Zambia’s opposition leader Hakainde Hichilema took an early lead in the country’s presidential election over incumbent Edgar Lungu, according to the first results from the electoral commission early on Saturday.
Hichilema tallied 171,604 votes versus the 110,178 garnered by Lungu in the results for 15 of the southern African nation’s 156 constituencies.
Those 15 constituencies include perceived Lungu strongholds, suggesting that Hichilema has gained ground since the last elections in 2016, when he lost by a slim margin in contested elections marred by allegations of rigging by Lungu.
A total of 296,210 votes were cast in those constituencies, representing a 71.75% turnout rate, chief electoral officer Patrick Nshindano told a media briefing in the capital Lusaka.
The first results, initially expected on Friday, were delayed after counting went on overnight due to the huge voter turnout and because political parties objected to the electoral commission’s initial figures in one constituency, which differed with those from monitors on the ground.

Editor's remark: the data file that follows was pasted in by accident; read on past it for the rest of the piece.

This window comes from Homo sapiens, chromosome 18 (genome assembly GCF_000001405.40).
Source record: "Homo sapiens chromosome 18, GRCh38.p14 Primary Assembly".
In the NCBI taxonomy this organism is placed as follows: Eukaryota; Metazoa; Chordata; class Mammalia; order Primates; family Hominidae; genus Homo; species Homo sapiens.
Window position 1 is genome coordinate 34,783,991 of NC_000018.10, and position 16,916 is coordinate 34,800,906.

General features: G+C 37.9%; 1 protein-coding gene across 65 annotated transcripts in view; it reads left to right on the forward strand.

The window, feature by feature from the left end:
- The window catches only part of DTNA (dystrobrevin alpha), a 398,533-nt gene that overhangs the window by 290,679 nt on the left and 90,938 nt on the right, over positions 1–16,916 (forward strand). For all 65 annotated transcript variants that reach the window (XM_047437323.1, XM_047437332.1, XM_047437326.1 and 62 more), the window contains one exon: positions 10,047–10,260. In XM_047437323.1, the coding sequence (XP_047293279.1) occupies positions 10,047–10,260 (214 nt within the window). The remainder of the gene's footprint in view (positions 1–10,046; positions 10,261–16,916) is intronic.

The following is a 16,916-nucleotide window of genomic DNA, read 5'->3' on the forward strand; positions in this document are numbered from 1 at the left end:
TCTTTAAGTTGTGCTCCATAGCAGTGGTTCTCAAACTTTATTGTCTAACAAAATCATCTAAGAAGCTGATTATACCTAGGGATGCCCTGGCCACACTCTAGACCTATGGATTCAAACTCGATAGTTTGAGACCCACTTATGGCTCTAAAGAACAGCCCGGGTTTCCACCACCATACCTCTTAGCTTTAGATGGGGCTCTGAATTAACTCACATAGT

The Electoral Commission of Zambia allowed the last polling station to remain open until 5 a.m. (0300 GMT) on Friday to give people who queued for hours an opportunity to cast their ballots amid restrictions on internet access and violence in three regions.
An estimated 7 million people registered to vote in presidential and parliamentary elections that saw top contender Hichilema, a successful businessman, challenge Lungu’s attempt to win a second five-year term.